Israel: Staff Report for 2013 Article IV Consultation

Publication Date: February 12, 2014
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Summary: KEY ISSUES Context. The economy is growing at a moderate pace. Abstracting from the impact of new large-scale natural gas production, GDP growth is estimated to have moderated to about 2½ percent in 2013, owing in large part to weak investment and exports. Some pick up is expected in 2014, but the underlying momentum is weaker than before. Despite notable progress, Israel’s public debt (68 percent of GDP) remains high, while continued house price increases pose risks of a boom-bust cycle in the housing market. Policy priorities. The key policy challenge is to maintain near-term growth at potential, while preventing the build-up of imbalances, strengthening resilience to shocks, and ensuring long-term sustainability. Monetary policy. Given the still uncertain external environment and headwinds to growth from an appreciation of the shekel and planned fiscal tightening, monetary policy should remain accommodative for now. Macroprudential policy measures should be further tightened to minimize the risk of a boom-bust cycle in the housing market. If growth prospects improve more than expected, the policy stance should be gradually normalized. Fiscal policy. Bold fiscal consolidation measures embedded in the 2013–14 Budget are welcome, but further adjustment will be required for 2015 and beyond to anchor sustainability, along with a strengthening of fiscal institutions. Financial stability. The financial system remains relatively sound. In line with the recommendations of the 2012 FSAP Update, a Financial Stability Committee needs to be established, with a clear focus on macroprudential policies in normal times. Legal reforms aimed at strengthening the framework for bank resolution should be legislated as soon as practicable. Structural reforms. Further action is required to improve the business climate and boost competition in the non-tradable sector. In addition, it will be important to enhance the participation of rapidly growing Israeli-Arab and Ultra-Orthodox Jewish (Haredi) populations in the labor force to bolster the economy’s long-term potential and to reduce poverty and inequality.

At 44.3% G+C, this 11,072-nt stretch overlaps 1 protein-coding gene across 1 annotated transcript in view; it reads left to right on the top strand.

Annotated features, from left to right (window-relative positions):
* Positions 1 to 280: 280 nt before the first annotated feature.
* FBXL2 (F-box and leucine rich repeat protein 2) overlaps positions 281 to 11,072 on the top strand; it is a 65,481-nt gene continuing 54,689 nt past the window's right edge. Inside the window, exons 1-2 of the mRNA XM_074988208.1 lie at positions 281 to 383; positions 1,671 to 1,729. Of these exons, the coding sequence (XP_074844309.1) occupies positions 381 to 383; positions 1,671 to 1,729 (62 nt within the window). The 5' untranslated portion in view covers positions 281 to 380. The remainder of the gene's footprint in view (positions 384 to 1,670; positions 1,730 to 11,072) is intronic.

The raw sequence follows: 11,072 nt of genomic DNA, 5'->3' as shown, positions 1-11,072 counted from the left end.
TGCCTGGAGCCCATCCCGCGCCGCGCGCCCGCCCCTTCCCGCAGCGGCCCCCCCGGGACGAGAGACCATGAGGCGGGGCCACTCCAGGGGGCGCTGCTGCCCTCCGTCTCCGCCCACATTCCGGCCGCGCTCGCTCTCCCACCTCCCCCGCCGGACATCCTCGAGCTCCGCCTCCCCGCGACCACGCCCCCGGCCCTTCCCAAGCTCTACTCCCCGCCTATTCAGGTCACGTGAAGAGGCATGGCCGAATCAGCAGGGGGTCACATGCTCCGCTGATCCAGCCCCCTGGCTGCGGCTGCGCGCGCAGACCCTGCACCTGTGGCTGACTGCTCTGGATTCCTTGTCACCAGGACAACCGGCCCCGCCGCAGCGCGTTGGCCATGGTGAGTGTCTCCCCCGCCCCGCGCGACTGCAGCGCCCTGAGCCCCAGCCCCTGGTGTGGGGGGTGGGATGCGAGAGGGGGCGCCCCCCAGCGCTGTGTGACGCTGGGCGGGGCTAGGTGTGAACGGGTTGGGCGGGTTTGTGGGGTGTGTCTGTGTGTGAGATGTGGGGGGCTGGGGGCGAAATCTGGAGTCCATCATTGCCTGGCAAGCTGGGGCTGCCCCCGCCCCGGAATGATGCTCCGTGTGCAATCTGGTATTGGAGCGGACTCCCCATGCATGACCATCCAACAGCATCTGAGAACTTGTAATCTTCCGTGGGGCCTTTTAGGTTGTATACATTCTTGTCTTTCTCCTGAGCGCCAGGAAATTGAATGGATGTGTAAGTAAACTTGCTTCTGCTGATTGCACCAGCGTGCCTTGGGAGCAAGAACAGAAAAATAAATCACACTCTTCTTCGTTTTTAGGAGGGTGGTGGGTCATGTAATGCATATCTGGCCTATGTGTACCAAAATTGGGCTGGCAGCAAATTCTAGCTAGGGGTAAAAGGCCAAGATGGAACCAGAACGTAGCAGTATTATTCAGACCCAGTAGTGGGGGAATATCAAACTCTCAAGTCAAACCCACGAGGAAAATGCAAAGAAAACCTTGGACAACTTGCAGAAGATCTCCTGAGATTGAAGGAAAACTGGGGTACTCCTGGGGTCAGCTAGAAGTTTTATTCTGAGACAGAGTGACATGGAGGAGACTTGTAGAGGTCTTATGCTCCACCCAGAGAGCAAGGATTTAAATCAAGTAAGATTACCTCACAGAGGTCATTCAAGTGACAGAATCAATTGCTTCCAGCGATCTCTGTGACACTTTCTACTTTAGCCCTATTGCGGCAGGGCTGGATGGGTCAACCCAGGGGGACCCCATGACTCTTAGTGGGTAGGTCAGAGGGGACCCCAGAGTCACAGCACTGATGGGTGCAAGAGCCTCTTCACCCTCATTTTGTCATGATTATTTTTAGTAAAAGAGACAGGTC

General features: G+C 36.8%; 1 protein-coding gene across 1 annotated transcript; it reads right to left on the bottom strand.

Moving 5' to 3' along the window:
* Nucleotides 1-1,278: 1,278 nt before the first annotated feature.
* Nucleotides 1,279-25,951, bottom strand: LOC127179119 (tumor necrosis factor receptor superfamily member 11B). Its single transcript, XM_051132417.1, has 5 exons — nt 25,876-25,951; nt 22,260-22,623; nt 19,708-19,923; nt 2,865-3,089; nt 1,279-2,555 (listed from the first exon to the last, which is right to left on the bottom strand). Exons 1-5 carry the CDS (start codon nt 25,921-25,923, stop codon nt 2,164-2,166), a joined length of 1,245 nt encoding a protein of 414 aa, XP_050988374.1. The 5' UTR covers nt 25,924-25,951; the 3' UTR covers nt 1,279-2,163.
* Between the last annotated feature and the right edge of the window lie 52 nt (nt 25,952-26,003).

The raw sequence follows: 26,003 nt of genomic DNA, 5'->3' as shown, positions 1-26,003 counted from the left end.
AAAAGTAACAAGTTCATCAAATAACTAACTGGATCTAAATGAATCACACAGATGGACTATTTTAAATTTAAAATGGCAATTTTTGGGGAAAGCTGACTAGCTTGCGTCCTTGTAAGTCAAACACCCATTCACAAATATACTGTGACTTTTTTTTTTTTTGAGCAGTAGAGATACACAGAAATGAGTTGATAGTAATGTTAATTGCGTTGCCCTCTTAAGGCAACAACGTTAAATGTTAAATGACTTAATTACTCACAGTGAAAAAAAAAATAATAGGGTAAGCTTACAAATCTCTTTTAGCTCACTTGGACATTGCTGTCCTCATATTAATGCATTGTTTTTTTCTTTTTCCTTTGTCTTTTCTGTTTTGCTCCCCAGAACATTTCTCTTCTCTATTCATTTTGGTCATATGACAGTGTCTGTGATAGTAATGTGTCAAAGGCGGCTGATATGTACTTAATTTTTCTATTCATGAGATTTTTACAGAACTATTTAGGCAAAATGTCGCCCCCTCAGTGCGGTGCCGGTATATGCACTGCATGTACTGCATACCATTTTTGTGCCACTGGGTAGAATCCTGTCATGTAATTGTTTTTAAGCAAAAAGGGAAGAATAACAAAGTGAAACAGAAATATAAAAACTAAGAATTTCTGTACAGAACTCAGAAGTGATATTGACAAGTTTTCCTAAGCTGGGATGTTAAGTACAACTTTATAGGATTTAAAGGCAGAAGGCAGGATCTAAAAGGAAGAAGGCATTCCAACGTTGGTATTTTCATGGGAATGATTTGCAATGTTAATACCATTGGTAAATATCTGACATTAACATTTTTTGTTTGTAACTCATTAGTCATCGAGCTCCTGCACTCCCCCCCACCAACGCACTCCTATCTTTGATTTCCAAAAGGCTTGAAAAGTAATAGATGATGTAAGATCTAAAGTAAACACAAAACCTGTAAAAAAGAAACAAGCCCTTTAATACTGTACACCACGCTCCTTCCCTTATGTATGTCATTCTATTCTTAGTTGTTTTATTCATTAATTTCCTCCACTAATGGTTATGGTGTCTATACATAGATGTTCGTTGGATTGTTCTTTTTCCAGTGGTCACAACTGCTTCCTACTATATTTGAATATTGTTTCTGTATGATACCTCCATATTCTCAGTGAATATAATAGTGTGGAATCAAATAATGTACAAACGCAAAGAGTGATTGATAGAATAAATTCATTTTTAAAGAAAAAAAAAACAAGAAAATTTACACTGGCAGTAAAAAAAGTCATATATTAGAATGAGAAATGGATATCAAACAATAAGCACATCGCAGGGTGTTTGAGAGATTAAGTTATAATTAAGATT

Series: Country Report No. 14/47
Subject(s): Article IV consultation reports | Economic growth | Fiscal policy | Monetary policy | Financial sector | Economic indicators | Debt sustainability analysis | Staff Reports | Press releases | Israel

Publication Date: February 12, 2014
ISBN/ISSN: 9781475517750/1934-7685 Format: Paper
Stock No: 1ISREA2014001 Pages: 70
US$18.00 (Academic Rate:
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